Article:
Improving men's health through “Sheds for Life” .
The Sheds for Life (SFL) project is run by the Irish Men’s Sheds Association. Irish Research Council PhD scholar at the Centre for Health Behaviour Research at WIT, Aisling McGrath is assessing the impact of the SFL project which aims to promote men’s engagement with health and well-being and address the gender disparities that exist in community-based health promotion.
Understanding what works best for men in the Sheds setting is critical to the research and success of SFL and for this reason Men’s Shed members (or “Shedders” as they are fondly known) are active participants in the research and design of SFL so that they can take ownership over what works best for them to promote their physical, mental and social wellbeing.
It is widely accepted that men are not as forthcoming to engage with health and wellbeing compared to their female counterparts. McGrath’s research has found that the SFL programme, alongside other impactful programmes, are contributing to a societal shift in the resigned acceptance that men do not like to talk about their physical or mental health. “My time spent evaluating Sheds for Life has shown that in the right environment men will and, quite rightly, want to talk about their wellbeing,” says McGrath. “This is evident in the enhancements in physical, mental and social health outcomes demonstrated by the SFL research to date. The Men’s Sheds are health enhancing for men because they are informal, non-clinical safe spaces where health and wellbeing is not always directly addressed but, where the friendship, cameraderie and sense of purpose and belonging offer inherent health-promoting benefits.”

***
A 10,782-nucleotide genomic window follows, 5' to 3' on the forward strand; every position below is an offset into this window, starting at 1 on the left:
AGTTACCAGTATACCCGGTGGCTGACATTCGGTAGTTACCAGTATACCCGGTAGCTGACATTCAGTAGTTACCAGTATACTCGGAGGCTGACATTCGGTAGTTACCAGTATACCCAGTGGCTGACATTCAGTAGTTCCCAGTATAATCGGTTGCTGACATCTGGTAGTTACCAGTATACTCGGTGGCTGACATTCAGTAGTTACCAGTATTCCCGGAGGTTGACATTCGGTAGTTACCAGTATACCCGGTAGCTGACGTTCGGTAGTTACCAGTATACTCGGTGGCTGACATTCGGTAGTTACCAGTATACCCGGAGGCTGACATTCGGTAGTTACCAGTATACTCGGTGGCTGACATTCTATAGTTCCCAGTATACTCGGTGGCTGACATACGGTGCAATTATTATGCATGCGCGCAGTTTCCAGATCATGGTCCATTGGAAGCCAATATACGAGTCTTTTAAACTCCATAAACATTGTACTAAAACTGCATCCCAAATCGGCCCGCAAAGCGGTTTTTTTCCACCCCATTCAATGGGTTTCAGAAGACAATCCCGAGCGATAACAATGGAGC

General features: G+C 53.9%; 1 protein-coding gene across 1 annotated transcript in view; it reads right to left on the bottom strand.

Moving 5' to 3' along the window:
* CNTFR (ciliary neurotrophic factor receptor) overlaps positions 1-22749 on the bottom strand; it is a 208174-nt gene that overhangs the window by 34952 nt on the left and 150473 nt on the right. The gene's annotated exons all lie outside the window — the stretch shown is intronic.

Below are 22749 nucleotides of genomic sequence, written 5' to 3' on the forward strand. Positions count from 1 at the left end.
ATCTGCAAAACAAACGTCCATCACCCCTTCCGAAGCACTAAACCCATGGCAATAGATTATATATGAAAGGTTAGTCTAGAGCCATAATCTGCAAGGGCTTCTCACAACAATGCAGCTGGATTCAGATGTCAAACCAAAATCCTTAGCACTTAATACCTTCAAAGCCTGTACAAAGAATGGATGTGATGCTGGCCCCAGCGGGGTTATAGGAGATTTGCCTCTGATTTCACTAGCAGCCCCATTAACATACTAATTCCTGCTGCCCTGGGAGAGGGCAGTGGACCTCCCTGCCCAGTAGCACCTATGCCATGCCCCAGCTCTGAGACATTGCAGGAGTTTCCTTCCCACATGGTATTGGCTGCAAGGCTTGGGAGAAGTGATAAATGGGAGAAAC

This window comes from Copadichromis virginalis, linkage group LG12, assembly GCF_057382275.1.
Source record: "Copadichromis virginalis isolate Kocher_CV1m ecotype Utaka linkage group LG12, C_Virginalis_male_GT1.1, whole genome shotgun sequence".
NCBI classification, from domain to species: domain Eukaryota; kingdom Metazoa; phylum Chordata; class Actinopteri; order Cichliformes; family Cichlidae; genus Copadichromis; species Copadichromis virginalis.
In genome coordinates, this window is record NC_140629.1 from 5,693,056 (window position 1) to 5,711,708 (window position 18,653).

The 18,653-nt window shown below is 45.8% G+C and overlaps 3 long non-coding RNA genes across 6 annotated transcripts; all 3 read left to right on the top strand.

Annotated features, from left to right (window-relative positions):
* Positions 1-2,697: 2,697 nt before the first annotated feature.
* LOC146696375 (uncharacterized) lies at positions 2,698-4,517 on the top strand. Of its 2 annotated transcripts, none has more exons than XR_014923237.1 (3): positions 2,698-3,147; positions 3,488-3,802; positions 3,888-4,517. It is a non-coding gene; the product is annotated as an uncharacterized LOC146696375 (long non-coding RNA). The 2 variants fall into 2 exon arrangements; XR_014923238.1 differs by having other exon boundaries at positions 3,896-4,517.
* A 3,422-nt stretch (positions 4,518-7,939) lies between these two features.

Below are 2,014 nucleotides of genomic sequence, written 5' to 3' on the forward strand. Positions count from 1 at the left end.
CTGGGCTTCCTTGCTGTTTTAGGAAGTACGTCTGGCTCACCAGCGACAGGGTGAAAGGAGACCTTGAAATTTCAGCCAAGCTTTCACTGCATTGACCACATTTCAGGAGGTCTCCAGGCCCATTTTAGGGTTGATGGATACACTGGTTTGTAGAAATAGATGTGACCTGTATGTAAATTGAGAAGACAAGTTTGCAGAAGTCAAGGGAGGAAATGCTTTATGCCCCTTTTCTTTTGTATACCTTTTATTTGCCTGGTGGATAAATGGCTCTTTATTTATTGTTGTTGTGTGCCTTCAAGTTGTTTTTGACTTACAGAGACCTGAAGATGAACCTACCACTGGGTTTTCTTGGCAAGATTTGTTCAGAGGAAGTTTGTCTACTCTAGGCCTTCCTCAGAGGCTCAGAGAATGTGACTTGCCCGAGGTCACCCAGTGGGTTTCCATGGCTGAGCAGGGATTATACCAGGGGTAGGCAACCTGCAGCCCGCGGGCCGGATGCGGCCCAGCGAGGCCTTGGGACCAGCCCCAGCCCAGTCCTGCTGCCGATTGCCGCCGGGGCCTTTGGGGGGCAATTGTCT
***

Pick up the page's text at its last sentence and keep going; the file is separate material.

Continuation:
Another aspect highlighted by the research is the importance of human connection and how vital it is to our wellbeing. “Shedders” themselves testify to the importance of connection and sense of community. The Men’s Sheds movement has been so successful in Ireland due to the sense of comradery found within for members. It is poignant now that this lifeline has been lost to many having been cut off from their Sheds and wider community during COVID-19 and is evident in increased subjective feelings of loneliness reported by “Shedders” during this time. Compounded by the fact that in the COVID-19 era we rely upon virtual connection more than ever and yet many of our older adults do not have the skills or access to connect online, widening the void to social connection. The impact of the COVID-19 pandemic means that important spaces that encourage connection and community such as the Men’s Sheds will be needed more than ever.